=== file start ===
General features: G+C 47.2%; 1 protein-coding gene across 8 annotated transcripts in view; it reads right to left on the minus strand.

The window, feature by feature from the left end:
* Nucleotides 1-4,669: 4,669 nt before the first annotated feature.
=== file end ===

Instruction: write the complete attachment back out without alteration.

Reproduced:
General features: G+C 47.2%; 1 protein-coding gene across 8 annotated transcripts in view; it reads right to left on the minus strand.

The window, feature by feature from the left end:
* Nucleotides 1-4,669: 4,669 nt before the first annotated feature.